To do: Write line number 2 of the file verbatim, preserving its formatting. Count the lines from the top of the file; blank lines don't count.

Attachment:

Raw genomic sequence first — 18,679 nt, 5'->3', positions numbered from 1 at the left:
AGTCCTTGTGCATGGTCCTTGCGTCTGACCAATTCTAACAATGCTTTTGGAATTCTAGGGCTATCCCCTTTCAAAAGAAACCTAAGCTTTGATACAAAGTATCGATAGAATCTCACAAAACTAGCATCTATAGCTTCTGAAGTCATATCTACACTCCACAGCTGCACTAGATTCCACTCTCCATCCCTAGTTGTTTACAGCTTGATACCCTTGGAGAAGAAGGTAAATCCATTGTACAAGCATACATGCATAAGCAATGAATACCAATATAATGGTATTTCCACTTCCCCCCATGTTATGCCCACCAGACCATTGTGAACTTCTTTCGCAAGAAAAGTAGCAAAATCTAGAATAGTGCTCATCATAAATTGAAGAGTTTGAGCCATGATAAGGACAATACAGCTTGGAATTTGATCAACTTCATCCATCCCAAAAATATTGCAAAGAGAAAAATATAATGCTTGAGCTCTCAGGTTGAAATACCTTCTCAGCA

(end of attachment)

AGTCCTTGTGCATGGTCCTTGCGTCTGACCAATTCTAACAATGCTTTTGGAATTCTAGGGCTATCCCCTTTCAAAAGAAACCTAAGCTTTGATACAAAGTATCGATAGAATCTCACAAAACTAGCATCTATAGCTTCTGAAGTCATATCTACACTCCACAGCTGCACTAGATTCCACTCTCCATCCCTAGTTGTTTACAGCTTGATACCCTTGGAGAAGAAGGTAAATCCATTGTACAAGCATACATGCATAAGCAATGAATACCAATATAATGGTATTTCCACTTCCCCCCATGTTATGCCCACCAGACCATTGTGAACTTCTTTCGCAAGAAAAGTAGCAAAATCTAGAATAGTGCTCATCATAAATTGAAGAGTTTGAGCCATGATAAGGACAATACAGCTTGGAATTTGATCAACTTCATCCATCCCAAAAATATTGCAAAGAGAAAAATATAATGCTTGAGCTCTCAGGTTGAAATACCTTCTCAGCA